Debating how Canada compares, both regionally and in relation to other countries, is a national pastime. This book examines how political scientists apply diverse comparative strategies to advance the understanding of Canadian political life.
By applying comparative approaches to a wide range of research questions, three questions are explored: First, how do Canadians compare their country? That is, what are the diverse approaches, methods, and theories used to understand Canada from a comparative perspective? Second, why do Canadians compare – what are the objectives of comparative research that includes Canada? And third, what can we learn about Canadian politics through comparison?
Using a variety of methods, the contributors examine topics as diverse as Indigenous rights, Canadian voting behaviour, and climate policy. While the theoretical perspectives and kinds of questions asked vary greatly, as a whole they demonstrate how the “art of comparing” is an important strategy for understanding Canadian identity politics, political mobilization, political institutions, and public policy.
As a resource for comparative outlooks on Canada, this collection will be an invaluable guide for scholars and students of political science.
This is a noteworthy edited collection which illustrates the benefits of comparative studies in political science in Canada. It will appeal more to specialist readers than general readers as some of the chapters are quite theoretical, but it is nevertheless highly recommended.
Through the range of its topics, theories, and methodologies, Comparing Canada will appeal to a wide scholarly readership, and will also be a useful teaching tool. Authored by leading authorities in the various subfields of Canadian political science, it is engagingly written, presenting complex matters in an accessible style that situates readers in the key debates.
Comparing Canada contains much fresh research and analysis by top-drawer scholars. It will be attractive to those in many different disciplines who use the comparative method, as well as to practitioners and civil servants.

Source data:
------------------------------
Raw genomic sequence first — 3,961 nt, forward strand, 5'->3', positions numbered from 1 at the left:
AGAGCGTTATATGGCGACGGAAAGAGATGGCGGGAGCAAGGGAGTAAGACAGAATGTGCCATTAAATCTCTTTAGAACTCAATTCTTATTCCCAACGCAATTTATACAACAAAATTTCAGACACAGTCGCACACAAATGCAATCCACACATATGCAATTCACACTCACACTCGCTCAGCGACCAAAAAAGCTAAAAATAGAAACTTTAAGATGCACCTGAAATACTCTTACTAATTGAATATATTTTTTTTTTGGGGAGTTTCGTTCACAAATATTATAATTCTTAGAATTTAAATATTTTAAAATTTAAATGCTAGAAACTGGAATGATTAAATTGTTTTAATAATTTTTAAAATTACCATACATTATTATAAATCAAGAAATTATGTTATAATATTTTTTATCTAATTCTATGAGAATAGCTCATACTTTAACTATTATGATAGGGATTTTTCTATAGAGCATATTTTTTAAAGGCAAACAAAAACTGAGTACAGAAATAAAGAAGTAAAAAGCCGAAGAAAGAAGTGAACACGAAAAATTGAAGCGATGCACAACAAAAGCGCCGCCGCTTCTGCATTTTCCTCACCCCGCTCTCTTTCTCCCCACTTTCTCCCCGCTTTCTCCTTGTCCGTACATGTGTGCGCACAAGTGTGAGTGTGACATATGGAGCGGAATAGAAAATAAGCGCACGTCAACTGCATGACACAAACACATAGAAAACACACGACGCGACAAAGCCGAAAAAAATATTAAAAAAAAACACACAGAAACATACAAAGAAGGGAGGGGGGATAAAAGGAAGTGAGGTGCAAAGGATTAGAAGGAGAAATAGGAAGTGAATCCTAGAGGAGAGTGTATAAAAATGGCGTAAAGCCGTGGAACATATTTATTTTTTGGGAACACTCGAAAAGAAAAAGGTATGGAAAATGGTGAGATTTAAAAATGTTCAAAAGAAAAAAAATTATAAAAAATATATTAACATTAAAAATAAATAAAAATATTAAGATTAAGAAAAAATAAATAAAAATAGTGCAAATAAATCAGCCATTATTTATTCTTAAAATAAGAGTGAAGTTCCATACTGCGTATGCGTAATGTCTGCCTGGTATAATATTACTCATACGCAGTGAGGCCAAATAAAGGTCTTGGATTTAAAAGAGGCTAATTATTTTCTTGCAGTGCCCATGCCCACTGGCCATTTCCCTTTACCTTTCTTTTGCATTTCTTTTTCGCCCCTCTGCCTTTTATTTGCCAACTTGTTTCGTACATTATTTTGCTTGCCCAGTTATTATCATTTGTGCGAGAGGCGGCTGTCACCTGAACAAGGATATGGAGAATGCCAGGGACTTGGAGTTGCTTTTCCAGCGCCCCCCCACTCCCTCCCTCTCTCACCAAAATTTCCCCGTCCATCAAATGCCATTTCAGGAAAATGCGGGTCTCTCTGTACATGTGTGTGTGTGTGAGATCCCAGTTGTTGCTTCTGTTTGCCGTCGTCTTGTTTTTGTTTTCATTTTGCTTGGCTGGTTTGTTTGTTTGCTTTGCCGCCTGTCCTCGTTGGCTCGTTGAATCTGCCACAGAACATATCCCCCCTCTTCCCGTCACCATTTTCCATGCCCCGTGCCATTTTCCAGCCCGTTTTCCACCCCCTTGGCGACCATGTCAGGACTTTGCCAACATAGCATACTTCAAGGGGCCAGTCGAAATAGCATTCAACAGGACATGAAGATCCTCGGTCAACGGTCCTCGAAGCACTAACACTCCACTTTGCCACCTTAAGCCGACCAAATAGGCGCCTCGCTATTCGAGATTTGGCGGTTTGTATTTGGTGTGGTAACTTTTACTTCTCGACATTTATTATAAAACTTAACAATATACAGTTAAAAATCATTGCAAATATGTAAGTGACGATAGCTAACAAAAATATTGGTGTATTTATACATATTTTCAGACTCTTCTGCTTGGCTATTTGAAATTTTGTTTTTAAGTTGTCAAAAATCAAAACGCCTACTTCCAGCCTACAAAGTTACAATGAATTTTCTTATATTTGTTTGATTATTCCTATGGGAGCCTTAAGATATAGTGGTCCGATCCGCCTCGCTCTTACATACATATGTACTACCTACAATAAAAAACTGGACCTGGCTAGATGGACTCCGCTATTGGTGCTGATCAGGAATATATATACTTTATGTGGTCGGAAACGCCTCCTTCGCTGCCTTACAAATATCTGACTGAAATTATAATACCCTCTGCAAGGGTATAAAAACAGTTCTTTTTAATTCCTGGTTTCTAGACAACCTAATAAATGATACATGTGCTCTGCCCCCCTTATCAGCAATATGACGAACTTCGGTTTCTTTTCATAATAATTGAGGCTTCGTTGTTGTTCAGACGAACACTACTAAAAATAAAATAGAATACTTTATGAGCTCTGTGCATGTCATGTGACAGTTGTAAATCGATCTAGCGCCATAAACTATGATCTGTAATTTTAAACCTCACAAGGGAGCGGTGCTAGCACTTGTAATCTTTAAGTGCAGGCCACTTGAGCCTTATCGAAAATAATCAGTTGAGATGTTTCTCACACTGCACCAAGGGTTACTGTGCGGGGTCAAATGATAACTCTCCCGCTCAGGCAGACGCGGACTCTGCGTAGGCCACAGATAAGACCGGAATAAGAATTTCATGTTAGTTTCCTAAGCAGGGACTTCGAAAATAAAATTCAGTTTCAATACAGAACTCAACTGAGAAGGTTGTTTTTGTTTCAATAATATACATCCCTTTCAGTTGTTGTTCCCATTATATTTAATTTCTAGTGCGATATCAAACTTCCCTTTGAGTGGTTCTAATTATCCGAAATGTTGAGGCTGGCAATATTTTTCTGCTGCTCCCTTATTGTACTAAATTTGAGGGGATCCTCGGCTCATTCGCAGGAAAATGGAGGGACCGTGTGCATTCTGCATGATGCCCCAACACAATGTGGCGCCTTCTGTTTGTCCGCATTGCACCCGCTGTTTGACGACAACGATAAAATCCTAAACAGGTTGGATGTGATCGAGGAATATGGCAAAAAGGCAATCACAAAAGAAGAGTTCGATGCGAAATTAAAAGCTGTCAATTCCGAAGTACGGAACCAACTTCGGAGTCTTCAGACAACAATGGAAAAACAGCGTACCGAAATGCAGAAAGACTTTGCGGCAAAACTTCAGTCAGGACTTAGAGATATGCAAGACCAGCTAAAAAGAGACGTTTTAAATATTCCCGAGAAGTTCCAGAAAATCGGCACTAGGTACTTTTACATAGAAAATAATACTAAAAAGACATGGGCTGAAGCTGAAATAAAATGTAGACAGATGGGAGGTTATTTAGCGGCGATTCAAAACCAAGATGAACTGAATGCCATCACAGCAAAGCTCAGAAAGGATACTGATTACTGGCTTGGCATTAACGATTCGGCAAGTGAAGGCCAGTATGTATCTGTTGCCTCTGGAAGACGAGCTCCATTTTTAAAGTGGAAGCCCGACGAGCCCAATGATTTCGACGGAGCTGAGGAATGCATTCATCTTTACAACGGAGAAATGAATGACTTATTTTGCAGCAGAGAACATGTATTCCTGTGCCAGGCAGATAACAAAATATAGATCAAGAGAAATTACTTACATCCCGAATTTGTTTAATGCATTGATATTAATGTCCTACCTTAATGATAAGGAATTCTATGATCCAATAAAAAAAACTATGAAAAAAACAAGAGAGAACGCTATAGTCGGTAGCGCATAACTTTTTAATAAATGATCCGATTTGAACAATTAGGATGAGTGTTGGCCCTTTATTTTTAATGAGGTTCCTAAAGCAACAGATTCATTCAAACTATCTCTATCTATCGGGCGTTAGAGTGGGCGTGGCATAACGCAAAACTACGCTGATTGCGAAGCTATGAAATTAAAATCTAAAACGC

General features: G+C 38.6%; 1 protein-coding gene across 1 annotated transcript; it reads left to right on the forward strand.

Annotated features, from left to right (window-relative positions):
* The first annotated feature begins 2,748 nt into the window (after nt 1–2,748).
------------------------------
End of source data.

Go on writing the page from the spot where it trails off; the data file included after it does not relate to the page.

Luc Turgeon and Jennifer Wallner are assistant professors in the School of Political Studies at the University of Ottawa. Martin Papillon is an associate professor in the Department of Political Science at the Université de Montréal. Stephen White is a Social Science and Humanities Research Council of Canada Postdoctoral Research Fellow in the Department of Political Science at Concordia University.
Contributors: Daniel Béland, Éric Bélanger, Antoine Bilodeau, Gerard W. Boychuk, Jean-François Godbout, Kristin R. Good, Peter Graefe, David Houle, Erick Lachapelle, André Lecours, Rianne Mahon, Michael Orsini, Barry G. Rabe, Laura B. Stephenson, Debra Thompson, Sarah Marie Wiebe
1 Introduction / Luc Turgeon
Part 1: The Politics of Diversity
2 Framing Self-Determination: The Politics of Indigenous Rights in Canada and the United States / Martin Papillon
3 The Management of Nationalism in Canada and Spain / André Lecours
4 The Comparative Study of Race: Census Politics in Canada, the United States, and Great Britain / Debra Thompson
Part 2: Political Mobilization
5 The Comparative Study of Canadian Voting Behaviour / Éric Bélanger and Laura B. Stephenson
6 Canadian Immigrant Electoral Support in Comparative Perspective / Stephen White and Antoine Bilodeau
7 Between Hope and Fear: Comparing the Emotional Landscapes of the Autism Movement in Canada and the United States / Michael Orsini and Sarah Marie Wiebe
Part 3: Political Institutions and Public Policy
8 Parliamentary Politics and Legislative Behaviour / Jean-François Godbout
9 Comparing Federations: Testing the Model of Market-Preserving Federalism on Canada, Australia, and the United States / Jennifer Wallner and Gerard W. Boychuk
10 Climate Compared: Sub-Federal Dominance on a Global Issue / David Houle, Erick Lachapelle, and Barry G. Rabe
11 Putting Canadian Social Policy in a Comparative Perspective / Rianne Mahon and Daniel Béland
12 Economic Development Policies in Ontario and Quebec: Thinking about Structures of Representation / Peter Graefe
13 Governing Immigrant Attraction and Retention in Halifax and Moncton: Do Linguistic Divisions Impede Cooperation? / Kristin R. Good
14 Conclusion / Martin Papillon, Luc Turgeon, Jennifer Wallner, and Stephen White
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